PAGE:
• Today, a host of issues still plagues relations between Canada and Indigenous peoples. Many (but not all) of these issues stem from questions of land use. These issues are complicated and tend to hinge on who can give consent on behalf of an Indigenous community. Other problems are a little more straightforward, such as addressing the long-term boil water advisories still in place on 61 reserves—that’s an infrastructure issue and something the federal government should be able to address (there is a plan in place with a target date of March 2021 to end all advisories, and this is an excellent place for citizens to demand the government stays accountable).
• A lot of the snowboarding we do, a lot of what you see the pros riding in the movies, takes place on Indigenous territory. Recognizing this empowers us to build respect for Indigenous communities into our riding habits, and you’d be surprised how a few small tweaks to your day-to-day can make a difference. Sandy Ward, a backcountry shredder from the Lil’wat Nation and a Co-Lead of Indigenous Women Outdoors’ Backcountry Mentorship Program, offers this advice: “Just learning about the Nation whose territory you are on is huge, check out the Whose Land app to get started. Visiting cultural centres is a great space to start your own personal journey to learning about Indigenous culture and history. Stopping in at an Indigenous-owned gas station or shopping in Indigenous communities usually goes towards health and healing programs or to youth recreation programs. So next time you are passing a First Nations community on your way to your adventure destination, think about grabbing snacks for your trip at the local grocery store.”
• If you want to do more on your personal journey towards reconciliation, recognize that snowboarding and other outdoor activities can make an enormous impact in the lives of Indigenous people. Think about what boarding means to you—now imagine that, plus discovering a connection to your ancestors, land, and culture. The problem is that snowboarding is prohibitively expensive—that’s where organizations like the Sea-to-Sky’s Indigenous Life Sport Academy (ILSA) come in. ILSA’s mission is to provide Indigenous youth with access to unstructured and semi-structured sports like snowboarding, skateboarding, rock climbing, biking, and hiking. Court Larabee, the executive director of ILSA, says: “It’s very evident that the ski and snowboard industry is not the most diverse industry out there because there are such large barriers to accessing the sport—not only the cost of the equipment but also the time away from your family. The gift of equipment is a saving grace to these youth, when they’re going through intergenerational trauma and dealing with problems at home, picking up the snowboard or the skateboard or whatever it is is transforming the mindset takes them to a place where they can build a foundation for better mental health. It’s character building, it’s self esteem, it’s relationship building, and it provides a productive way of using discretionary time. There’s actually a lot of research that point to life sports dramatically reducing suicide rates and youth crime rates in Australia—we look at that and it aligns with what we see here at home.” We strongly encourage readers to donate money or equipment to organizations in their area that support Indigenous access to snowboarding and other life sports.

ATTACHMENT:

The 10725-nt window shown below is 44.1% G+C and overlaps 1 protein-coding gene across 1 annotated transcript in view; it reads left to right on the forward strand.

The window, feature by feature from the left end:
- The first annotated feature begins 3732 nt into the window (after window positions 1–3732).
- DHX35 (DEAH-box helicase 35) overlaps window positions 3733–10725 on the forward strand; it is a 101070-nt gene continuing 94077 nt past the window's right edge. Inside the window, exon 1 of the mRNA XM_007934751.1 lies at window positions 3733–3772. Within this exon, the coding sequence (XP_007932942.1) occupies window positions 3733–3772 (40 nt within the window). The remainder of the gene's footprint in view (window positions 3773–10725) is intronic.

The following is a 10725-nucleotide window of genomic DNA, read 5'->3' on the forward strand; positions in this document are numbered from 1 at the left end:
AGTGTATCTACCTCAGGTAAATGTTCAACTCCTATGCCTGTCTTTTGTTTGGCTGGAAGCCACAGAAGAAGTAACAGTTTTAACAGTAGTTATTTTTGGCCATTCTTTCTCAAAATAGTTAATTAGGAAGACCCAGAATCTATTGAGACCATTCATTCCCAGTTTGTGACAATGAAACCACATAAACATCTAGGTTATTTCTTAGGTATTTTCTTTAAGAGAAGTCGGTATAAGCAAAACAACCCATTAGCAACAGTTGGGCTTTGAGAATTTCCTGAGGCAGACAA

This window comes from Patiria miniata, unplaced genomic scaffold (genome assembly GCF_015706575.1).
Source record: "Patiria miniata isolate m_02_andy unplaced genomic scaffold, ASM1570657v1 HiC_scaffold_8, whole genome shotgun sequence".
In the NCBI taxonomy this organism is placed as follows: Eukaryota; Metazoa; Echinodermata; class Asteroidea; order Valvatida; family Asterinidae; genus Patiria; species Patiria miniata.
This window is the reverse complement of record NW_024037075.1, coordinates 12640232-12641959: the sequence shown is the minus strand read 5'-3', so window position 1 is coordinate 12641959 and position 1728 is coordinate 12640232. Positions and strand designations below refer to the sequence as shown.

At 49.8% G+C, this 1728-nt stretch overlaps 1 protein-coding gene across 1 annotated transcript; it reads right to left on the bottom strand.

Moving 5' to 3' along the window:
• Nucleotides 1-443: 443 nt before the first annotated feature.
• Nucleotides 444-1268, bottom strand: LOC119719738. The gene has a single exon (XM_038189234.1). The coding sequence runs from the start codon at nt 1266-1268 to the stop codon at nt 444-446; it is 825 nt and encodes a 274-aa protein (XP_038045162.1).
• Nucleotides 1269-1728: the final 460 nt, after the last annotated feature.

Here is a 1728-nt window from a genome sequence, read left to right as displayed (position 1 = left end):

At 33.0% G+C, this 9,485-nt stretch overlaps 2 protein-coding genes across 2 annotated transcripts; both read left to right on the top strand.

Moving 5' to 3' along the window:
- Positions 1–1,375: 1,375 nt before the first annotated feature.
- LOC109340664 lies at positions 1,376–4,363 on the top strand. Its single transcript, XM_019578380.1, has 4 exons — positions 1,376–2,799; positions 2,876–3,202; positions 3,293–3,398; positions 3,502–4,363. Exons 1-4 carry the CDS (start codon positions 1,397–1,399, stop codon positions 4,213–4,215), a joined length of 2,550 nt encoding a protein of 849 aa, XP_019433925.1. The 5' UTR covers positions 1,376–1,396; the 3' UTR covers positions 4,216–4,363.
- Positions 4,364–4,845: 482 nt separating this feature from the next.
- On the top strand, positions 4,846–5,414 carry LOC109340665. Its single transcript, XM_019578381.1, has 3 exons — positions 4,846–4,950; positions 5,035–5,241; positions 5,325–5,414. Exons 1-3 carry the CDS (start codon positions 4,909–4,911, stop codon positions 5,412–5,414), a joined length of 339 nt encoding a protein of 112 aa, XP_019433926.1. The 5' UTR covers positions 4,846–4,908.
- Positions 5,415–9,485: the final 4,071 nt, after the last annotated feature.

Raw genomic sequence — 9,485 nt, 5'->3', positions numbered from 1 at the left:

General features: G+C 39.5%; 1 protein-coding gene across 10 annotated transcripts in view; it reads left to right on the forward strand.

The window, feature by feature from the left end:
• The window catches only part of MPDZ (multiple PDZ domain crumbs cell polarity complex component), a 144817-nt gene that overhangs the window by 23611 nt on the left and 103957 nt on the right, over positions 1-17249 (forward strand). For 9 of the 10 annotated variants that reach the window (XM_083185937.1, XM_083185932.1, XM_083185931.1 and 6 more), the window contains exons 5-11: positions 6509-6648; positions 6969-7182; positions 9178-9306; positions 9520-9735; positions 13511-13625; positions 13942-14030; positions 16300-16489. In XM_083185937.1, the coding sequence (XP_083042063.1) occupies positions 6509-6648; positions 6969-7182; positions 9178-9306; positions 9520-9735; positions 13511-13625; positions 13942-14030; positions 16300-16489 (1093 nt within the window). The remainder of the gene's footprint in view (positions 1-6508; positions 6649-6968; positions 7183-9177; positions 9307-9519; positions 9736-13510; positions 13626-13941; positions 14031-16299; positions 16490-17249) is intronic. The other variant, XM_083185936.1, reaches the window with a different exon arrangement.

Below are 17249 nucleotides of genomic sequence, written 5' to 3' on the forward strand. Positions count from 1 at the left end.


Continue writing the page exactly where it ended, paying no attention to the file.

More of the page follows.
We want to acknowledge that this article overlooks challenges faced by many non-Indigenous Canadians experiencing racism. We sincerely hope that readers examine their relationships with other racialized communities, and strive to make snowboarding a means for everybody to find passion, joy, and welcome.
“Through programs like the Indigenous Life Sport Academy and Indigenous Women Outdoors, I have had the opportunity to socialize and get to know other like-minded Indigenous folx. Before finding these outlets I rarely spoke about being Indigenous and almost tried to hide my heritage. I found that meeting and snowboarding with other First Nations peoples sparked my interest in learning more about my culture and our rich history. It’s what keeps me wanting to learn more traditional place names and the stories linked to the areas in which I get to snowboard. Being out on our land is very important as it helps us to connect spiritually to our home and surrounding areas.” —Sandy Ward, Backcountry Mentorship Program Co-Lead at Indigenous Women Outdoors